by Mitch Kokai
Senior Political Analyst, John Locke Foundation
Caroline Downey writes for National Review Online about a significant development on the left coast.
A federal judge on Monday blocked enforcement of a decades-old California law that requires newly developed handguns to have particular safety features, ruling the regulation overly stringent and a violation of the Second Amendment.
California’s Unsafe Handgun Act, enacted in 2001, aims to prevent accidental discharges through various safety standards. The legislation mandates that certain handguns have a chamber-load indicator and a magazine-disconnect mechanism that prevents a handgun from being fired if the magazine is not fully inserted. To assist with gun-crime investigations, the firearms also must have a microstamping mechanism, which allows the transfer of microscopic imprints of the handgun’s make, model, and serial number onto shell casings when the gun is fired.
“These regulations are having a devastating impact on Californians’ ability to acquire and use new, state-of-the-art handguns,” federal District Judge Cormac J. Carney, a George W. Bush appointee, wrote in his order.“Since 2013, when the microstamping requirement was introduced, not a single new semiautomatic handgun has been approved for sale in California.”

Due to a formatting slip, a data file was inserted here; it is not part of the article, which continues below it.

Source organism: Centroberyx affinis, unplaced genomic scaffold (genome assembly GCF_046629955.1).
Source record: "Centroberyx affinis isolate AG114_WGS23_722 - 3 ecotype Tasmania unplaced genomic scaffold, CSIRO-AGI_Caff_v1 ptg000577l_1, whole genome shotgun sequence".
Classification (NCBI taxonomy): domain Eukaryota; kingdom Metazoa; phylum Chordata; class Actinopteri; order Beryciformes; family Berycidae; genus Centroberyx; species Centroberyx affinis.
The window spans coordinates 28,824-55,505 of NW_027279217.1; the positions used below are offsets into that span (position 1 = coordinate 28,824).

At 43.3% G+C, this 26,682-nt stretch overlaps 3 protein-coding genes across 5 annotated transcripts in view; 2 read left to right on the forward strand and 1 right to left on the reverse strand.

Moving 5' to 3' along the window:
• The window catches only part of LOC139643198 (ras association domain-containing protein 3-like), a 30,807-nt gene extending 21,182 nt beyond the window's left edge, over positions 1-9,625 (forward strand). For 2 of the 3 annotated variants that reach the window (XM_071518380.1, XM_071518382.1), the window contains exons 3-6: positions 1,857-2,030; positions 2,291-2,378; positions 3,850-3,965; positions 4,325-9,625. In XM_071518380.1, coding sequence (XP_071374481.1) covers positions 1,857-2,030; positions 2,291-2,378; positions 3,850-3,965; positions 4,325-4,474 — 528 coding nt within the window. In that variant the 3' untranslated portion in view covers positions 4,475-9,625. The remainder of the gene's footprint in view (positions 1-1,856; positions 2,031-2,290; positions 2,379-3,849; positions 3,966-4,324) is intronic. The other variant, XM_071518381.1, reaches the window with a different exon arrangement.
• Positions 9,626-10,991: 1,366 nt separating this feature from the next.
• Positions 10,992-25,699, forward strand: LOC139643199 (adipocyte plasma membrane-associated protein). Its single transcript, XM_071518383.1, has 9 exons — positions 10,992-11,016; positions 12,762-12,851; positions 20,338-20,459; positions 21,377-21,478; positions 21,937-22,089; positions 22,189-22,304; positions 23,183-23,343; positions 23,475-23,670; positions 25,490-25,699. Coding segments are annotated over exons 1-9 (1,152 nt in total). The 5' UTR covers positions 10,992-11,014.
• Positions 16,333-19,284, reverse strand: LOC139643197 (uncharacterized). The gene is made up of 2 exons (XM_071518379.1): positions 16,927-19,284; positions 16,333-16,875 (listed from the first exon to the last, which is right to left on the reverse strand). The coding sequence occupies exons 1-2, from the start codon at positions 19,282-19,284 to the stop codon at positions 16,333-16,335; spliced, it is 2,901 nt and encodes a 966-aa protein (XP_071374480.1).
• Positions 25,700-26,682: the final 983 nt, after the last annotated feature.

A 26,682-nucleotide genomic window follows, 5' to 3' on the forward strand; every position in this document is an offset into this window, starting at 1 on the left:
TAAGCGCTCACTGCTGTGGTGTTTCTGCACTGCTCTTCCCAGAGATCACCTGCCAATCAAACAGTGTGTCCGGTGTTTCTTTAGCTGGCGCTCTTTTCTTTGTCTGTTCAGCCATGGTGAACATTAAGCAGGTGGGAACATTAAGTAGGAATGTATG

Microstamping technology is “not technologically feasible and commercially practical” to incorporate into new handguns on a large scale, he wrote.
The rule has been stifling the manufacture of more advanced handguns, Carney argued, inhibiting Californians from exercising their constitutional right to bear arms.
“When Californians today buy a handgun at a store, they are largely restricted to models from over sixteen years ago,” Carney wrote.
The plaintiffs included four individuals and the California Rifle & Pistol Association, a gun-rights organization, who launched the legal action challenging the law last August.
California claimed safety-precaution laws surrounding gunmaking have existed since America’s early years. For example, there was a Founding-era regulation against storing gunpowder improperly so as to avoid accidental building fires. The state also said the regulation doesn’t prohibit possessing all handguns, only those it deems prone to accident. The plaintiffs rebutted that the rule erodes their gun rights clearly stipulated in the Constitution, with which Carney agreed.